71. Therefore, the Church teaches that Sunday is a “day of protest against the servitude of work and the worship of money” (CCC 2172). It means Sunday is a sign of a liberated people. In the Old Covenant, the Sabbath was a weekly experience which recalled liberation from Egypt for worship in Jerusalem. It announced to both Israel and her neighbors that she was no longer a slave to Egypt. In the New Covenant, Sunday is meant to be an experience which announces and renews the freedom of the New Passover to the world. Sunday is the time to herald to the world that we are no longer slaves to sin and death. This day is meant to be a weekly gift from God to His people: a day of freedom, joy, charity and peace. It is the primary day in which God renews His covenant with us. We might say that the Risen Jesus chose to celebrate His first Mass on Easter Sunday, the day He rose from the dead (Lk 24:13-35). Since then, Sunday centers around the celebration of the Mass.
72. How our world thirsts for this sign of freedom! But this freedom is not simply freedom from but freedom for. God commands us to “keep holy” the Sabbath (Ex. 20:8). To “keep holy” means to set aside for divine worship. It is inadequate to think Sunday is merely about freedom from work. Yes, it involves freedom from servile work, but this is so that we are free to participate in the work of our Redemption. Sharing in the work of the Son of God’s Cross and Resurrection is the work which gives rest and refreshment. So, Sunday is a day of work because we share in the liberating work of God in the sacred liturgy. What a cathedral is to a place, Sunday is to the week: set aside for the “work” of divine worship. Sunday is not about mere inactivity. In fact, the Mass is the highest form of activity, for in it we share in the work of our salvation through our participation in the Eucharist.
To be continued…
Feast: Mary, Mediatrix of All Graces
Traditionally, today is the feast of Mary, Mediatrix of All Graces. All the graces which flow from the redemption of Jesus Christ are granted to the human family through the motherly intercession of Mary. Mary mediated Jesus Christ, the Author of all graces, to the world when she agreed to be the human mother of God made man (cf. Lk 1:38). And from the cross at Calvary (Jn 19:26) and as the final gift to humanity, Jesus gives Mary as a spiritual mother to us all: "Son, behold your mother" (cf. Jn 19:26). For this reason, Vatican II refers to Mary as a "mother to us in the order of grace " (Lumen Gentium, n. 62) and several twentieth century popes have officially taught the doctrine of Mary as Mediatrix of all graces, quoting the words of St Bernard: "It is the will of God that we obtain all favors through Mary." The Mediatrix performs this task in intimate union with the Holy Spirit, the Sanctifier, with whom she began the drama of our Lord's Redemption at the Annunciation (cf. Lk. 1:35).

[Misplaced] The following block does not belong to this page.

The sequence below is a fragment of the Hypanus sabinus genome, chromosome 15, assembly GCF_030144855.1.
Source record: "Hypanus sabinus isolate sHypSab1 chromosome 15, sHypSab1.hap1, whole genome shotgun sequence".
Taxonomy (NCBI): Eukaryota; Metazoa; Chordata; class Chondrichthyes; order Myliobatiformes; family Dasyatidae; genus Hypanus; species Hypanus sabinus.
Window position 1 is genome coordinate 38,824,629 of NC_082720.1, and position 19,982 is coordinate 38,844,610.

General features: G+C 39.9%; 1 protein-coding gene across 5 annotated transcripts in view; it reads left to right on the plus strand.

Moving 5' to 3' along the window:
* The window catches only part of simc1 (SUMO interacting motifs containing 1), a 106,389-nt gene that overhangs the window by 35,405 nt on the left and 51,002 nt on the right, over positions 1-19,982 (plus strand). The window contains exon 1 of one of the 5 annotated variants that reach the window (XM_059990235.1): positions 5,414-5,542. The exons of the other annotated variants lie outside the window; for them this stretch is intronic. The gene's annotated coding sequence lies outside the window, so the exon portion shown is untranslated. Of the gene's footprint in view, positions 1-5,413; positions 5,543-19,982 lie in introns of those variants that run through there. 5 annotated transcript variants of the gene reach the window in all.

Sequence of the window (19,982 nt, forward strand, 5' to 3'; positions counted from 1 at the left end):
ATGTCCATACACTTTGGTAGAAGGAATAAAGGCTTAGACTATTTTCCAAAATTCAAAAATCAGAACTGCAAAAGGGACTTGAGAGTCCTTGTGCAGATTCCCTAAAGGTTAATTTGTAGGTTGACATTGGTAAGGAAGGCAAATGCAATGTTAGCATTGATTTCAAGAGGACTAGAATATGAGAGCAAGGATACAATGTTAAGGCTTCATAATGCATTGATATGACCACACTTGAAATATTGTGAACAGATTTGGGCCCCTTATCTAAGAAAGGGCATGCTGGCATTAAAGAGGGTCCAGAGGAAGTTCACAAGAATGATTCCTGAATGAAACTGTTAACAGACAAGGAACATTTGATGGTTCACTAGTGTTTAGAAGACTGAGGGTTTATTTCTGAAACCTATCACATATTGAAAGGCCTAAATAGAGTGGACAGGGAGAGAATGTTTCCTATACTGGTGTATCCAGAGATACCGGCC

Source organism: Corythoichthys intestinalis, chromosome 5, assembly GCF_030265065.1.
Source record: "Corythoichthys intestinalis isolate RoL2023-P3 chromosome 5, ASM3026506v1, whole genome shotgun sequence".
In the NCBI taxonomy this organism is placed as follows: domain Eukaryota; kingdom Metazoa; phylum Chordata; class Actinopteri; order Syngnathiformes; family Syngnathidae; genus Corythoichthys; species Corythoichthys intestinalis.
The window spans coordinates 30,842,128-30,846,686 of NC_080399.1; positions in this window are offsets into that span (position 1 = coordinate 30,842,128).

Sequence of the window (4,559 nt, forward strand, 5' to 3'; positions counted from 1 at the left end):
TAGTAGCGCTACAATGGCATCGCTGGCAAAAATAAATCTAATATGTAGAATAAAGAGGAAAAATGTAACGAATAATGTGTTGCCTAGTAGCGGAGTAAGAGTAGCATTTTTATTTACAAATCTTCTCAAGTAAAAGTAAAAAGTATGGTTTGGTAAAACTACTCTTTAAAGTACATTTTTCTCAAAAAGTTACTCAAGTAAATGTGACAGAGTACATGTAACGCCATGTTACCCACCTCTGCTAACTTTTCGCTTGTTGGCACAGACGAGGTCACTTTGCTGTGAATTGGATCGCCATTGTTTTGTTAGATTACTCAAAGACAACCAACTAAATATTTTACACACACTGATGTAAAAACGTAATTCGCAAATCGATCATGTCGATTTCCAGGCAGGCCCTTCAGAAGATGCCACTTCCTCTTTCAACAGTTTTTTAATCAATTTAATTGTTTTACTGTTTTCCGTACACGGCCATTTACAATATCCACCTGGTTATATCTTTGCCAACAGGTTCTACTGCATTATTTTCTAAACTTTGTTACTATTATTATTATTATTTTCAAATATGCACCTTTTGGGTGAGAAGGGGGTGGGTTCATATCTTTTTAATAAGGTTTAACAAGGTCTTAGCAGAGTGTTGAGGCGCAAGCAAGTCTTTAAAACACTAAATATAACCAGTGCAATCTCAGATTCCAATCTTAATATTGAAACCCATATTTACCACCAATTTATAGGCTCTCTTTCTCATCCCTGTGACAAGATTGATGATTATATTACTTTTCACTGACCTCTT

Mary is our Advocate for people of God, in that she takes the petitions of her earthly children, especially in times of difficulties, and brings them through her maternal intercession before her Son and our Lord Jesus.
In the Old Testament, the Queen Mother brought the petitioned needs of the people of Israel to the throne of her son the king (cf. 1 Kings 2:19). Now Mary is the new Queen Mother and Advocate in the new Kingdom of her Son, who brings the petitioned needs of the people of God to the throne of her glorious Son, Christ the King, particularly in our present difficult times.
The universal mediation of the Mother of Jesus as Coredemptrix, Mediatrix of all graces, and Advocate for the people of God is already contained in the official and authoritative teachings of the Church's Magisterium. Now, at the summit of the Marian era, what remains is the final proclamation by the Church of this final Marian doctrine as Christian dogma revealed by God.
Things to Do:
· Read this article by Fr. William G. Most.
· Make reparations to the Holy Face-Tuesday Devotion
· Pray Day 9 of the Novena for our Pope and Bishops
· Tuesday: Litany of St. Michael the Archangel
· Offering to the sacred heart of Jesus
· Drops of Christ’s Blood
· Universal Man Plan
· Pray for our nation.